27 states ratify Africa’s historic free trade deal – AU
The African Union announced on Monday it got parliamentary ratification of 27 member countries for the continental free trade zone, set to be a potential “economic game changer”.
Egyptian President Abdel Fattah al-Sisi, who currently chairs the AU, launched on Sunday the operational phase of the African Continental Free Trade Area (AfCFTA), which would unite 1.3 billion people, create a $3.4 trillion economic bloc. The launch was made during the AU’s summit in Niamey, Niger.
AfCFTA, the largest since the creation of the World Trade Organization in 1994, is expected to help unlock Africa’s long-stymied economic potential by boosting intra-regional trade, strengthening supply chains and spreading expertise.
Fifty-four of the continent’s 55 states have signed up, after Nigeria and Benin agreed to join the new bloc.
The free trade agreement was adopted and opened for signature on 21 March 2018 in Kigali. It later entered into force on 30 May 2019, thirty days after having received the twenty-second instrument of ratification on 29 April, 2019 in conformity with legal provisions.
AU Commission’s chair Moussa Faki Mahamat described the AfCFTA agreement as one of the instruments for continental integration in line with the objectives of the Abuja Treaty and the aspirations of Agenda 2063.
Africa has missed out on the economic booms that other trade blocs worldwide have experienced in recent decades. The continent’s intra-regional trade accounted for only 17 percent of exports in 2017 compared to 59 percent in Asia and 69 percent in Europe.
The new free trade deal aims at reducing imports, improving productive and manufacturing capacities and supporting infrastructure projects in Africa. It will work to generate employment opportunities for a rapidly growing youth workforce between member states. It could also enhance intra-African trade by 52.3 percent annually, according to the United Nations Economic Commission for Africa (UNECA).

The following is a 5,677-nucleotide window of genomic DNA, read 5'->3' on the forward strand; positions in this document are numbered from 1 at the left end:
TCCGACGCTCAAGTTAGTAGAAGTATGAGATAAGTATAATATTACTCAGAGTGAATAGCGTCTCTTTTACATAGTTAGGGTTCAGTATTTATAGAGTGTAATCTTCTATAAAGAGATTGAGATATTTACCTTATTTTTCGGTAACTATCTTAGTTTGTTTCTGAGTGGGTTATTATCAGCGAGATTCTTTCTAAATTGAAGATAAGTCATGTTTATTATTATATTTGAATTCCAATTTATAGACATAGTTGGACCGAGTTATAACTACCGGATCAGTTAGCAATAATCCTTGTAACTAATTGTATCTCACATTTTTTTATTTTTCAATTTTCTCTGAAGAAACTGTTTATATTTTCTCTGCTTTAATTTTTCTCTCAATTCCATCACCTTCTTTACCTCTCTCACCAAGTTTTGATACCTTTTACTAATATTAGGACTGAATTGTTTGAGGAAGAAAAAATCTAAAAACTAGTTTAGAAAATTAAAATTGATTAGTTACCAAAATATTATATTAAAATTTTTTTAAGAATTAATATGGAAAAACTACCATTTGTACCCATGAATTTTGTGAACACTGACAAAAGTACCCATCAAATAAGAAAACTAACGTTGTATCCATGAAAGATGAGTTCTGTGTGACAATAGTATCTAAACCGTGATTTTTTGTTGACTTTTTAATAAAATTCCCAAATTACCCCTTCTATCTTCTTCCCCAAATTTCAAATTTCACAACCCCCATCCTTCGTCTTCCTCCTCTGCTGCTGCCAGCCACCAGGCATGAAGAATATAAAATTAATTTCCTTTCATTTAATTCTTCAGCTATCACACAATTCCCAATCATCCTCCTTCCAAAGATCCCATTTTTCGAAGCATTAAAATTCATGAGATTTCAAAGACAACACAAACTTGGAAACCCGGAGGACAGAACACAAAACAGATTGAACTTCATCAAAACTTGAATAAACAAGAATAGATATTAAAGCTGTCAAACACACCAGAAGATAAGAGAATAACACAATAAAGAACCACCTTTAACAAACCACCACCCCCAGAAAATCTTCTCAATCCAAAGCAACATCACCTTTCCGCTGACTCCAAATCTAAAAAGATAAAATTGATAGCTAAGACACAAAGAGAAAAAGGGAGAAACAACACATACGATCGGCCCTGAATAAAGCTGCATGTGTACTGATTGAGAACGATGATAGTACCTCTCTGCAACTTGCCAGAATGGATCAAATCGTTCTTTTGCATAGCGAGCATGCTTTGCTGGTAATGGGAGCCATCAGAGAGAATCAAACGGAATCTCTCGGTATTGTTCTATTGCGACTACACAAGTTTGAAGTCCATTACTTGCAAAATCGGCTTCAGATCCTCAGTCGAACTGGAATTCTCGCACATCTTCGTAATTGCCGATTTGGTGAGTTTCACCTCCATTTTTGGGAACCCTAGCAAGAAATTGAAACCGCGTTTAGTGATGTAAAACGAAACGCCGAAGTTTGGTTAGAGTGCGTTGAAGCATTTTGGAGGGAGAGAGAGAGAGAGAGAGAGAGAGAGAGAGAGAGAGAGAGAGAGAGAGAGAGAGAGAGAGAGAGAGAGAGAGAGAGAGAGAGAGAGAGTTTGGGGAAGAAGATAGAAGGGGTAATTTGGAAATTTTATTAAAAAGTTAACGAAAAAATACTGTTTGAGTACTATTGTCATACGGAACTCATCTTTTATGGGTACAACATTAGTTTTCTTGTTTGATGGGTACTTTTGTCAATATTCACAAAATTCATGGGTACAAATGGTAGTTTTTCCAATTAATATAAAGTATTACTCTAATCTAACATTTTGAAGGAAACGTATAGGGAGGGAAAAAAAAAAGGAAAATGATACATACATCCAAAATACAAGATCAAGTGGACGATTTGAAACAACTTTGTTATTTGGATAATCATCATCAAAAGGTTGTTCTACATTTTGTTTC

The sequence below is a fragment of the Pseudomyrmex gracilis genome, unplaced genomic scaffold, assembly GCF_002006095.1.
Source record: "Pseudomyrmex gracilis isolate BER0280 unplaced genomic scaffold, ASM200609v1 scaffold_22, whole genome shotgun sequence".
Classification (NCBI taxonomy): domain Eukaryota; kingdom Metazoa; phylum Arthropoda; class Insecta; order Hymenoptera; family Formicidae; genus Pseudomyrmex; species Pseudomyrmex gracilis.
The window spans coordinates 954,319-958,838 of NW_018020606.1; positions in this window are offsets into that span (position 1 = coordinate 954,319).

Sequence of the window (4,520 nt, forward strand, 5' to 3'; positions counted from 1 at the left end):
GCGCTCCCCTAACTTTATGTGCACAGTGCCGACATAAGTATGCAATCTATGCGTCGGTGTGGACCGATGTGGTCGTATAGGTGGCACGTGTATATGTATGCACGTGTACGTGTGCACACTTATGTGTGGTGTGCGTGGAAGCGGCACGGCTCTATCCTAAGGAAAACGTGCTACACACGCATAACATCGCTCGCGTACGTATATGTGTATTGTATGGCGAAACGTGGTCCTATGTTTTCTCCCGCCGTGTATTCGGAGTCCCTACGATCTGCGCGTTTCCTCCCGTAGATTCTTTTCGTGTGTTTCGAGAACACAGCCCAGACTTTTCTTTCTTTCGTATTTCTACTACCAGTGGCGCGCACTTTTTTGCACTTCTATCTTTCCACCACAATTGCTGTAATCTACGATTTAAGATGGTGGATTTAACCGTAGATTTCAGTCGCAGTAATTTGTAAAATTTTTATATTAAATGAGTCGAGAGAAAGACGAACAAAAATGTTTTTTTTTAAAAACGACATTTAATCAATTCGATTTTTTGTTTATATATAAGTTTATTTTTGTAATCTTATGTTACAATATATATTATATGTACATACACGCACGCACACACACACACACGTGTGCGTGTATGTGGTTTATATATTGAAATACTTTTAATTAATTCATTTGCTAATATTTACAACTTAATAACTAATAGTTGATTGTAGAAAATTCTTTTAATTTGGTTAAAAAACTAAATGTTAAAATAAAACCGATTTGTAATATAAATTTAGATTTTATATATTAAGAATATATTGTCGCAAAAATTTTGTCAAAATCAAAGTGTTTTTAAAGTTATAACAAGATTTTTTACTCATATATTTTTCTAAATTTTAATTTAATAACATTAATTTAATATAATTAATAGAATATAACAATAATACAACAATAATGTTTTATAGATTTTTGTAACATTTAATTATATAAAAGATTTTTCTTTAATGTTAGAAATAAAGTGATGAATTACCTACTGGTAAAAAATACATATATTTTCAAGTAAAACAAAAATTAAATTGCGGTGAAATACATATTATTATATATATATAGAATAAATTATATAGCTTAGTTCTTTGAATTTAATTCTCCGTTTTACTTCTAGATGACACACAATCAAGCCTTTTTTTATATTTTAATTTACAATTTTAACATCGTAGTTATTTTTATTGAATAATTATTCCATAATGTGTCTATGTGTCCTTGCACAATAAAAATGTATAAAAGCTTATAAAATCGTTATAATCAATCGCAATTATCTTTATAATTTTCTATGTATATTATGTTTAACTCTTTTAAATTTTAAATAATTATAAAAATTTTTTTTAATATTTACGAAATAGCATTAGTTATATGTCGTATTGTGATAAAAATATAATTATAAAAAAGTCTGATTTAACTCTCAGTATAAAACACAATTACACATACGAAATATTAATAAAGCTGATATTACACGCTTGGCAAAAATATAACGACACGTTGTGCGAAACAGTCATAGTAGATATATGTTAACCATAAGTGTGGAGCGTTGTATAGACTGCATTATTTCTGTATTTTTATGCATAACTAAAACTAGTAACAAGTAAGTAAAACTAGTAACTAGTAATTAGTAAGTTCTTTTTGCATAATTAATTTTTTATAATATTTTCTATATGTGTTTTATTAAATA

It is expected to favour small and medium-size businesses, which are responsible for more than 80 percent of Africa’s employment and 50 percent of its GDP.
However, economists referred that significant challenges remain, including poor road and rail links, large areas of unrest, excessive border bureaucracy and petty corruption, which have held back growth and integration.
Members have committed to remove tariffs on most goods, which will boost trade in the region by 15-25 percent in the medium term, but this would more than double if those challenges were dealt with, according to International Monetary Fund (IMF) estimates.
The IMF in a May report described the African free-trade zone as a potential “economic game changer” of the kind that has boosted growth in Europe and North America, but it added a note of caution.
“Reducing tariffs alone is not sufficient,” it said.